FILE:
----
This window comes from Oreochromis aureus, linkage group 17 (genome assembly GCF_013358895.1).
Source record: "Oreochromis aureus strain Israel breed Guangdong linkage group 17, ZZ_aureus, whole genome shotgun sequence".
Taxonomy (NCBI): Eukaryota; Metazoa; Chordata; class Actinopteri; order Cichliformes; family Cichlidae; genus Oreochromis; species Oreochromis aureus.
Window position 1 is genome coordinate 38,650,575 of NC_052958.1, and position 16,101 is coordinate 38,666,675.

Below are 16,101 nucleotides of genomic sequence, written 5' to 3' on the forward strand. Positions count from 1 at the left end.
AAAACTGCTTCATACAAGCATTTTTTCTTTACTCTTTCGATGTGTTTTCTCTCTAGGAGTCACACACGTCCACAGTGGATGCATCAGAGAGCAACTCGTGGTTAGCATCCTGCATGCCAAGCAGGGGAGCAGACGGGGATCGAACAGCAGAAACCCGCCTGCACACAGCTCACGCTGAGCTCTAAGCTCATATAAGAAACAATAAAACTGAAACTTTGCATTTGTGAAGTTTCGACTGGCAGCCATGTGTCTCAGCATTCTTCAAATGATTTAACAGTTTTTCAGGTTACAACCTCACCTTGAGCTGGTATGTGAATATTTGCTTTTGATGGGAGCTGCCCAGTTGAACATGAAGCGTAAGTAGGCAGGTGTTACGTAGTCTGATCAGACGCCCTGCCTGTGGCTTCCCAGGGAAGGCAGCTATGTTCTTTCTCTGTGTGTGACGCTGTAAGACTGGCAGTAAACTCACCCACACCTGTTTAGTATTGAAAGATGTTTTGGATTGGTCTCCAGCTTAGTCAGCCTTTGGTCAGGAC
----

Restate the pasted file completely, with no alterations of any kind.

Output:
This window comes from Oreochromis aureus, linkage group 17 (genome assembly GCF_013358895.1).
Source record: "Oreochromis aureus strain Israel breed Guangdong linkage group 17, ZZ_aureus, whole genome shotgun sequence".
Taxonomy (NCBI): Eukaryota; Metazoa; Chordata; class Actinopteri; order Cichliformes; family Cichlidae; genus Oreochromis; species Oreochromis aureus.
Window position 1 is genome coordinate 38,650,575 of NC_052958.1, and position 16,101 is coordinate 38,666,675.

Below are 16,101 nucleotides of genomic sequence, written 5' to 3' on the forward strand. Positions count from 1 at the left end.
AAAACTGCTTCATACAAGCATTTTTTCTTTACTCTTTCGATGTGTTTTCTCTCTAGGAGTCACACACGTCCACAGTGGATGCATCAGAGAGCAACTCGTGGTTAGCATCCTGCATGCCAAGCAGGGGAGCAGACGGGGATCGAACAGCAGAAACCCGCCTGCACACAGCTCACGCTGAGCTCTAAGCTCATATAAGAAACAATAAAACTGAAACTTTGCATTTGTGAAGTTTCGACTGGCAGCCATGTGTCTCAGCATTCTTCAAATGATTTAACAGTTTTTCAGGTTACAACCTCACCTTGAGCTGGTATGTGAATATTTGCTTTTGATGGGAGCTGCCCAGTTGAACATGAAGCGTAAGTAGGCAGGTGTTACGTAGTCTGATCAGACGCCCTGCCTGTGGCTTCCCAGGGAAGGCAGCTATGTTCTTTCTCTGTGTGTGACGCTGTAAGACTGGCAGTAAACTCACCCACACCTGTTTAGTATTGAAAGATGTTTTGGATTGGTCTCCAGCTTAGTCAGCCTTTGGTCAGGAC